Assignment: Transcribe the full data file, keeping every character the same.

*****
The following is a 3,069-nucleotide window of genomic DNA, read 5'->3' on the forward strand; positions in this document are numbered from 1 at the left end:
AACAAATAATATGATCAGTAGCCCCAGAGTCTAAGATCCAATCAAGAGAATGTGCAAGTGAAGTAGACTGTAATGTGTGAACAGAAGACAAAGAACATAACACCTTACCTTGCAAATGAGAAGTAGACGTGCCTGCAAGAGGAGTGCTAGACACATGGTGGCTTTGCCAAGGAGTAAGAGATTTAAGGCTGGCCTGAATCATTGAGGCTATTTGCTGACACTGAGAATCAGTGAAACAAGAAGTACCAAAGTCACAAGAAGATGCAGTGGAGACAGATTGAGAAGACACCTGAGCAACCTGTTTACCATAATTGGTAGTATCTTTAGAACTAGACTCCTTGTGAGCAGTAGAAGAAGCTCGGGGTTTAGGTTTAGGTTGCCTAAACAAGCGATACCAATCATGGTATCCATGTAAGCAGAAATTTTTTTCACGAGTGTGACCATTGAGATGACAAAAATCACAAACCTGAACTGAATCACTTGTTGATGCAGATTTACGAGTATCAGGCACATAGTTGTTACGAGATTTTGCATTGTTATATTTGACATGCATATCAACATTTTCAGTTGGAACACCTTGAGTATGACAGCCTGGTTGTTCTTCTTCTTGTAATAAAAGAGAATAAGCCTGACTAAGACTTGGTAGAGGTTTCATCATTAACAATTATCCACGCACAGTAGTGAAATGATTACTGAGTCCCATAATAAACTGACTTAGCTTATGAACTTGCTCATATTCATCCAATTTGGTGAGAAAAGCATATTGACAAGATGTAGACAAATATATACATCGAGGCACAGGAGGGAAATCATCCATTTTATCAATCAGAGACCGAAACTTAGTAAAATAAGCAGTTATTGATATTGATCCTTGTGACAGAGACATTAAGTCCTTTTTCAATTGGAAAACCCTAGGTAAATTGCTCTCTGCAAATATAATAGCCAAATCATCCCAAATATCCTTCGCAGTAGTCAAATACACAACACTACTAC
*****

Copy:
The following is a 3,069-nucleotide window of genomic DNA, read 5'->3' on the forward strand; positions in this document are numbered from 1 at the left end:
AACAAATAATATGATCAGTAGCCCCAGAGTCTAAGATCCAATCAAGAGAATGTGCAAGTGAAGTAGACTGTAATGTGTGAACAGAAGACAAAGAACATAACACCTTACCTTGCAAATGAGAAGTAGACGTGCCTGCAAGAGGAGTGCTAGACACATGGTGGCTTTGCCAAGGAGTAAGAGATTTAAGGCTGGCCTGAATCATTGAGGCTATTTGCTGACACTGAGAATCAGTGAAACAAGAAGTACCAAAGTCACAAGAAGATGCAGTGGAGACAGATTGAGAAGACACCTGAGCAACCTGTTTACCATAATTGGTAGTATCTTTAGAACTAGACTCCTTGTGAGCAGTAGAAGAAGCTCGGGGTTTAGGTTTAGGTTGCCTAAACAAGCGATACCAATCATGGTATCCATGTAAGCAGAAATTTTTTTCACGAGTGTGACCATTGAGATGACAAAAATCACAAACCTGAACTGAATCACTTGTTGATGCAGATTTACGAGTATCAGGCACATAGTTGTTACGAGATTTTGCATTGTTATATTTGACATGCATATCAACATTTTCAGTTGGAACACCTTGAGTATGACAGCCTGGTTGTTCTTCTTCTTGTAATAAAAGAGAATAAGCCTGACTAAGACTTGGTAGAGGTTTCATCATTAACAATTATCCACGCACAGTAGTGAAATGATTACTGAGTCCCATAATAAACTGACTTAGCTTATGAACTTGCTCATATTCATCCAATTTGGTGAGAAAAGCATATTGACAAGATGTAGACAAATATATACATCGAGGCACAGGAGGGAAATCATCCATTTTATCAATCAGAGACCGAAACTTAGTAAAATAAGCAGTTATTGATATTGATCCTTGTGACAGAGACATTAAGTCCTTTTTCAATTGGAAAACCCTAGGTAAATTGCTCTCTGCAAATATAATAGCCAAATCATCCCAAATATCCTTCGCAGTAGTCAAATACACAACACTACTAC